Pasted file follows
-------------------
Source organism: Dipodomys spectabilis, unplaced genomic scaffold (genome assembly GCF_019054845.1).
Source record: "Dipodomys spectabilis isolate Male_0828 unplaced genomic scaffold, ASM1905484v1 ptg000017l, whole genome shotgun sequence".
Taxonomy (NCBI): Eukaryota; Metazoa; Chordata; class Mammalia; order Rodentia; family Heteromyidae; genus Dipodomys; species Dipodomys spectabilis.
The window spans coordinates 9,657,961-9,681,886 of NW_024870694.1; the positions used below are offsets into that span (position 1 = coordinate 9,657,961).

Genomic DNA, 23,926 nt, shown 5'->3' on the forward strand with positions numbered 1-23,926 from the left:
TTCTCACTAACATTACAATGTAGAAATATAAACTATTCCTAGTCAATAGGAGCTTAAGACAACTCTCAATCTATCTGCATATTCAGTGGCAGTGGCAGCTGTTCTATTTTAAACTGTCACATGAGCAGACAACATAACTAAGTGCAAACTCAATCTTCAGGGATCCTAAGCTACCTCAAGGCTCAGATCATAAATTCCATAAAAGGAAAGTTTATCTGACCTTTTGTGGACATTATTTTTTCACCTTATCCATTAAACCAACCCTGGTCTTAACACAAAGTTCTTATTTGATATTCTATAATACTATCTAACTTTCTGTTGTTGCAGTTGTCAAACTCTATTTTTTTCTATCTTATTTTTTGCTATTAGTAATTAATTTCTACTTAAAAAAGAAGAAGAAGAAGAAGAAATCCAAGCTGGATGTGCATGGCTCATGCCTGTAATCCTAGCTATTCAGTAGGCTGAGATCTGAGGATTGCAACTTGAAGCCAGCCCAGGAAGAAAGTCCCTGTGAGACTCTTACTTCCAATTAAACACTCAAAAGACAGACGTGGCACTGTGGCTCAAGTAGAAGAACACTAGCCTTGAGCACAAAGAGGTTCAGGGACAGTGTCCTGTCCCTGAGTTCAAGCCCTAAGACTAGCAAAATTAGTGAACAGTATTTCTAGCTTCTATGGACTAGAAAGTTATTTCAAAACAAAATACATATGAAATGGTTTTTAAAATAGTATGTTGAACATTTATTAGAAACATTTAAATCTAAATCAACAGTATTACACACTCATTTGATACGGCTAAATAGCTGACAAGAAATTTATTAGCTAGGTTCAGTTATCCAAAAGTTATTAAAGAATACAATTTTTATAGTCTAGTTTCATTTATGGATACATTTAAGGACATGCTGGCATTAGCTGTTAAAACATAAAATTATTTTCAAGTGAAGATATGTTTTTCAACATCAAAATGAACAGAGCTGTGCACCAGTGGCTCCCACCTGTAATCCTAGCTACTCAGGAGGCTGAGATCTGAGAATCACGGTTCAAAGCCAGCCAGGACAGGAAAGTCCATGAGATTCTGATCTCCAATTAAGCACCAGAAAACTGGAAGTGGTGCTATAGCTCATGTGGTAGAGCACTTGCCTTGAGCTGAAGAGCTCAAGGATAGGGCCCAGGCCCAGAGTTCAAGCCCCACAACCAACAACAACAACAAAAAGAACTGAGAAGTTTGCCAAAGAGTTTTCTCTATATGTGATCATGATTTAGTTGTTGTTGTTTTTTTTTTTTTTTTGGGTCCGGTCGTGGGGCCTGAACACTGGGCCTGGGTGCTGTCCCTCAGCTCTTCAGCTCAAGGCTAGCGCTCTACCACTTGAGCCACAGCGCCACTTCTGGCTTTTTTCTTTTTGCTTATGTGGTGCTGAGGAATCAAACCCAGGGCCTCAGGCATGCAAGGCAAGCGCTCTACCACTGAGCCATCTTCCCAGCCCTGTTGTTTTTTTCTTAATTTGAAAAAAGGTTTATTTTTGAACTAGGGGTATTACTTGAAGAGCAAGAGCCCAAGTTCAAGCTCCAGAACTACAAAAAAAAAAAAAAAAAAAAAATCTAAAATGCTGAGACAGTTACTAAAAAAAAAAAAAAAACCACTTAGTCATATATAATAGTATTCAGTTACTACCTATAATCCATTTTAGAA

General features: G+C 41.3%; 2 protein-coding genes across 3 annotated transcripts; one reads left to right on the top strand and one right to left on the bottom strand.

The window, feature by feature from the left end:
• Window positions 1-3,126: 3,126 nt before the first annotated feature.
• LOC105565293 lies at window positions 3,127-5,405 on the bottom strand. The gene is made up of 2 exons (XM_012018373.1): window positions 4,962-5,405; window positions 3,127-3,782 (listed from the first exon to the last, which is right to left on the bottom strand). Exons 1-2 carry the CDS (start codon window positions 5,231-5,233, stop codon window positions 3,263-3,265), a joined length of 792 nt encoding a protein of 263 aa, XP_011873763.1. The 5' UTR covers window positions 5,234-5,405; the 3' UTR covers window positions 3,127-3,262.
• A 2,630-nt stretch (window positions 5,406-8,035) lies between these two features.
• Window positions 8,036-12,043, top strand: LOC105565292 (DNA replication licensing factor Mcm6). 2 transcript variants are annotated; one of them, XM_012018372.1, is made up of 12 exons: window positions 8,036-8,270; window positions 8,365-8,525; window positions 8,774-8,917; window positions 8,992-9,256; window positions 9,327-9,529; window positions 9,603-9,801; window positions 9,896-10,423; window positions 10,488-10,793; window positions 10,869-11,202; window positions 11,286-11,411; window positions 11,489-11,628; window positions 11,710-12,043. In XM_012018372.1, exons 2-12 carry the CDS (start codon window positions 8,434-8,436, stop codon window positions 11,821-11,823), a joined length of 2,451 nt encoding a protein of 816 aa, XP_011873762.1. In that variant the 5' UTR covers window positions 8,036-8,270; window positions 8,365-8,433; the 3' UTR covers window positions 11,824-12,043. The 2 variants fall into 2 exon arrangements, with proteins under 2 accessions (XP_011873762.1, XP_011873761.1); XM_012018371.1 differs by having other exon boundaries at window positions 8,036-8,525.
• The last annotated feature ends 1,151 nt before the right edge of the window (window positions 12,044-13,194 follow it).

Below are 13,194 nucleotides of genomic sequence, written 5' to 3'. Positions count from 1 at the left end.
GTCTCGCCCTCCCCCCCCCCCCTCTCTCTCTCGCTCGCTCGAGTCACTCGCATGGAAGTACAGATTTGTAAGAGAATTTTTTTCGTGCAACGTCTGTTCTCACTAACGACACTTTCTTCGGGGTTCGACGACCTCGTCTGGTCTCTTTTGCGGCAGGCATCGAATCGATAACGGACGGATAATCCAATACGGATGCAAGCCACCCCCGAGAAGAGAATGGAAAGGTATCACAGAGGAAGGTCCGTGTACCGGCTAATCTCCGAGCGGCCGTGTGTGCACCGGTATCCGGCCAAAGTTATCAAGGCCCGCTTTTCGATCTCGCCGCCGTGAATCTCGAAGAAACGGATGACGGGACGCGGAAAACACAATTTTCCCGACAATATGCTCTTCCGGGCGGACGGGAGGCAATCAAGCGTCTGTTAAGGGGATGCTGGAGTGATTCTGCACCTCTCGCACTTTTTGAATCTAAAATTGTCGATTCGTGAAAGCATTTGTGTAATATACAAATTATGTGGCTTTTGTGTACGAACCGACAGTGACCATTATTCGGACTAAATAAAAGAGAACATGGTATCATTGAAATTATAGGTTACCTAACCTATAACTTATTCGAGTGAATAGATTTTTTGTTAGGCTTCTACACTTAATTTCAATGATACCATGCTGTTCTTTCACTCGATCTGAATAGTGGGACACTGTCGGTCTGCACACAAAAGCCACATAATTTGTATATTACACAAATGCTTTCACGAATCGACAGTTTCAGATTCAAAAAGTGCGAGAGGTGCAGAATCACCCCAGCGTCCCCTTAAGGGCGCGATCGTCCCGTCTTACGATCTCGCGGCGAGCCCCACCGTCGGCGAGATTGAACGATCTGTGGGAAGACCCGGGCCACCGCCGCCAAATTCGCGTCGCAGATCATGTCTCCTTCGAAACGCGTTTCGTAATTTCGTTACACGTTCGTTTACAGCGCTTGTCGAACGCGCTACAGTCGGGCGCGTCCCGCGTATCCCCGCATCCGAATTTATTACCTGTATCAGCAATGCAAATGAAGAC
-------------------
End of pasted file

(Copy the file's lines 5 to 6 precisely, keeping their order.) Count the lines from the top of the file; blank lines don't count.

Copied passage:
Genomic DNA, 23,926 nt, shown 5'->3' on the forward strand with positions numbered 1-23,926 from the left:
TTCTCACTAACATTACAATGTAGAAATATAAACTATTCCTAGTCAATAGGAGCTTAAGACAACTCTCAATCTATCTGCATATTCAGTGGCAGTGGCAGCTGTTCTATTTTAAACTGTCACATGAGCAGACAACATAACTAAGTGCAAACTCAATCTTCAGGGATCCTAAGCTACCTCAAGGCTCAGATCATAAATTCCATAAAAGGAAAGTTTATCTGACCTTTTGTGGACATTATTTTTTCACCTTATCCATTAAACCAACCCTGGTCTTAACACAAAGTTCTTATTTGATATTCTATAATACTATCTAACTTTCTGTTGTTGCAGTTGTCAAACTCTATTTTTTTCTATCTTATTTTTTGCTATTAGTAATTAATTTCTACTTAAAAAAGAAGAAGAAGAAGAAGAAATCCAAGCTGGATGTGCATGGCTCATGCCTGTAATCCTAGCTATTCAGTAGGCTGAGATCTGAGGATTGCAACTTGAAGCCAGCCCAGGAAGAAAGTCCCTGTGAGACTCTTACTTCCAATTAAACACTCAAAAGACAGACGTGGCACTGTGGCTCAAGTAGAAGAACACTAGCCTTGAGCACAAAGAGGTTCAGGGACAGTGTCCTGTCCCTGAGTTCAAGCCCTAAGACTAGCAAAATTAGTGAACAGTATTTCTAGCTTCTATGGACTAGAAAGTTATTTCAAAACAAAATACATATGAAATGGTTTTTAAAATAGTATGTTGAACATTTATTAGAAACATTTAAATCTAAATCAACAGTATTACACACTCATTTGATACGGCTAAATAGCTGACAAGAAATTTATTAGCTAGGTTCAGTTATCCAAAAGTTATTAAAGAATACAATTTTTATAGTCTAGTTTCATTTATGGATACATTTAAGGACATGCTGGCATTAGCTGTTAAAACATAAAATTATTTTCAAGTGAAGATATGTTTTTCAACATCAAAATGAACAGAGCTGTGCACCAGTGGCTCCCACCTGTAATCCTAGCTACTCAGGAGGCTGAGATCTGAGAATCACGGTTCAAAGCCAGCCAGGACAGGAAAGTCCATGAGATTCTGATCTCCAATTAAGCACCAGAAAACTGGAAGTGGTGCTATAGCTCATGTGGTAGAGCACTTGCCTTGAGCTGAAGAGCTCAAGGATAGGGCCCAGGCCCAGAGTTCAAGCCCCACAACCAACAACAACAACAAAAAGAACTGAGAAGTTTGCCAAAGAGTTTTCTCTATATGTGATCATGATTTAGTTGTTGTTGTTTTTTTTTTTTTTTTGGGTCCGGTCGTGGGGCCTGAACACTGGGCCTGGGTGCTGTCCCTCAGCTCTTCAGCTCAAGGCTAGCGCTCTACCACTTGAGCCACAGCGCCACTTCTGGCTTTTTTCTTTTTGCTTATGTGGTGCTGAGGAATCAAACCCAGGGCCTCAGGCATGCAAGGCAAGCGCTCTACCACTGAGCCATCTTCCCAGCCCTGTTGTTTTTTTCTTAATTTGAAAAAAGGTTTATTTTTGAACTAGGGGTATTACTTGAAGAGCAAGAGCCCAAGTTCAAGCTCCAGAACTACAAAAAAAAAAAAAAAAAAAAAATCTAAAATGCTGAGACAGTTACTAAAAAAAAAAAAAAAACCACTTAGTCATATATAATAGTATTCAGTTACTACCTATAATCCATTTTAGAA